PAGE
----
I don’t know why but breastfeeding has always been so important to me. Maybe it’s because none of my close family had ever breastfed and they’ve always sort of frowned upon it, it made me want to prove a point. I certainly struggled at first with my first born. I just couldn’t quite get his latch right on the left side which ended up severely cracked. This meant he favoured the right and it became engorged and led to mastitis!
Hi I’m Sydney, a first time mama to two year old Atticus and a post-breastfeeding mum. To mark Breastfeeding Awareness Week, I wanted to share my journey. From the moment I found out I was pregnant I knew I wanted to breastfeed. I thought it would be natural and easy, but little did I know, I didn’t know much about it at all. I had a very quick labour, and when Atticus was placed on my chest, he naturally started nuzzling but couldn’t latch. Within one or two hours of giving birth I was told Atticus had an upper tongue tie and that breastfeeding would be a struggle. I had never heard of this before; straight away I panicked and sobbed that I just wanted to feed my baby.
I was so lucky to have such an amazing midwife, who came into my room and gave me syringes to collect colostrum. I remember how calm and patient she was as she sat with me on the bed, helping me collect my milk while I struggled to get the hang of it. Yet I was determined to make breastfeeding work; knowing I had the milk meant I wasn’t giving up easily. As the hours flew by I persisted with putting Atticus to my breast and he was trying so hard to latch. Fast forward a day later, I was still using the syringes but I felt defeated as it just wasn’t happening for us. I remember sobbing and hobbling down the hallway to find a midwife, and asking for a bottle because I just couldn’t do it anymore.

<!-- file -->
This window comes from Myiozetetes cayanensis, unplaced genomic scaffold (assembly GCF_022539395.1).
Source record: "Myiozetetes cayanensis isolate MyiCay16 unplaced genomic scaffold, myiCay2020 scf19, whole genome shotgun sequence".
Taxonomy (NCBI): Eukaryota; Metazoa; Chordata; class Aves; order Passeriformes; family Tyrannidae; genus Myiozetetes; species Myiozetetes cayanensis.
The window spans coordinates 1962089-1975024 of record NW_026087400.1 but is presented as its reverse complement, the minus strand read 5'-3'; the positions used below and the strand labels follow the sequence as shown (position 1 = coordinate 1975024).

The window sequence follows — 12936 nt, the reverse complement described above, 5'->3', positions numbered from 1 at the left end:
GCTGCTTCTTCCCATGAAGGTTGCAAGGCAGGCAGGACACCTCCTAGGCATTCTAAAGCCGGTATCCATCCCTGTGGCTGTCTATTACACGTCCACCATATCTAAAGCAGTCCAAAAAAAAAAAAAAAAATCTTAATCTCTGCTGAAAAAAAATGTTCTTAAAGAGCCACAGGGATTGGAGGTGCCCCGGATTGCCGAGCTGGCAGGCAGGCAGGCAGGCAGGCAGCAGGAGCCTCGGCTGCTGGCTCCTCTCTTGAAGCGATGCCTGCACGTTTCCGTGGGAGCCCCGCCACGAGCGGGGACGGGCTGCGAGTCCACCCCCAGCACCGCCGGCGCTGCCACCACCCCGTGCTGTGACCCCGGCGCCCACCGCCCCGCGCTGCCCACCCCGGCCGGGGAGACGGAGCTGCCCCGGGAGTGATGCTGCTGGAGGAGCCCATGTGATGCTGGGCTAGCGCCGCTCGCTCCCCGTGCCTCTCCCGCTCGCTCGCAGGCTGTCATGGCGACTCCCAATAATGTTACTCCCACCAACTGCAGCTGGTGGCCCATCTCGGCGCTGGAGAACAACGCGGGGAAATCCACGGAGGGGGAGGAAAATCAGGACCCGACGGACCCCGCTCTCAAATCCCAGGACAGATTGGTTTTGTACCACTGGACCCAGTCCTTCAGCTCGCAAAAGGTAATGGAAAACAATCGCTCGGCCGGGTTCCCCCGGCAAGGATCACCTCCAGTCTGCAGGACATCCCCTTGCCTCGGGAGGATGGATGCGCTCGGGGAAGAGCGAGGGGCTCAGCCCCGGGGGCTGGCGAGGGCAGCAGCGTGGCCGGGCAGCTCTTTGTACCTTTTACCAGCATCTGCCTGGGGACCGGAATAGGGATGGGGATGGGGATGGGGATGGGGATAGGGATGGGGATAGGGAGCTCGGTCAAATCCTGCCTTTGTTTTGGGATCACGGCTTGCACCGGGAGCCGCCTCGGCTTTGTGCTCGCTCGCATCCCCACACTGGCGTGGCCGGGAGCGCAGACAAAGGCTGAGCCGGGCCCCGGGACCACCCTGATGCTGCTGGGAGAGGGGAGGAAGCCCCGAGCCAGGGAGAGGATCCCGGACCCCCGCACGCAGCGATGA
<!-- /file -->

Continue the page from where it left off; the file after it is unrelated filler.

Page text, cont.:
But she believed in me even when I didn’t and said, “let’s give it one last go”. To my surprise he latched, perfectly and pain free. I will always remember that moment, it was just magical. I never experienced any pain or discomfort throughout my whole journey, which was a surprise to me. The doctor said he may have a slight tongue tie but if it wasn’t causing any issues he wouldn’t need the procedure. (So Atticus never had it done.) When I bought Atticus home, the midwives didn’t give me much information on breastfeeding. I’d received the usual chart and spoken briefly about the amount of feeds he should have in 24hrs. But as he was feeding a lot more than what they said, I started to panic thinking I wasn’t providing him with enough. He was constantly on the boob, even if he wasn’t feeding he would just like to be very close to the boob (which I now know is completely normal).
I was so lucky to find an amazing support group on Facebook. There were hundreds of women with questions and we supported each other to learn about cluster feeding, leaps and the many other benefits to breastfeeding. I found my journey with breastfeeding empowering. I would always feed in public without covering up. I was very lucky to never experience any negative / bad comments, which only contributed to my positive experience. There were, of course, bad days: the constant demand, the feeling of being touched, the claustrophobia. I never spoke openly about how I was feeling because I was scared of judgment. But just because I held it close doesn’t mean you should to.
To any mama reading this, please talk to a friend a family member or whoever you feel comfortable. So many people are there to listen and help you. I always said I wanted to breastfeed for the first year but no longer, yet I ended up breastfeeding for 14 months. I still remember the last feed, knowing it was the last time, I felt sad but proud of how far we come. Atticus self weaned and it was the best time for both of us. I think by then we had both just had enough. I personally found the change huge and it was a real struggle going from a baby to a one year old, not to mention that the nip lash was real! – SYDNEY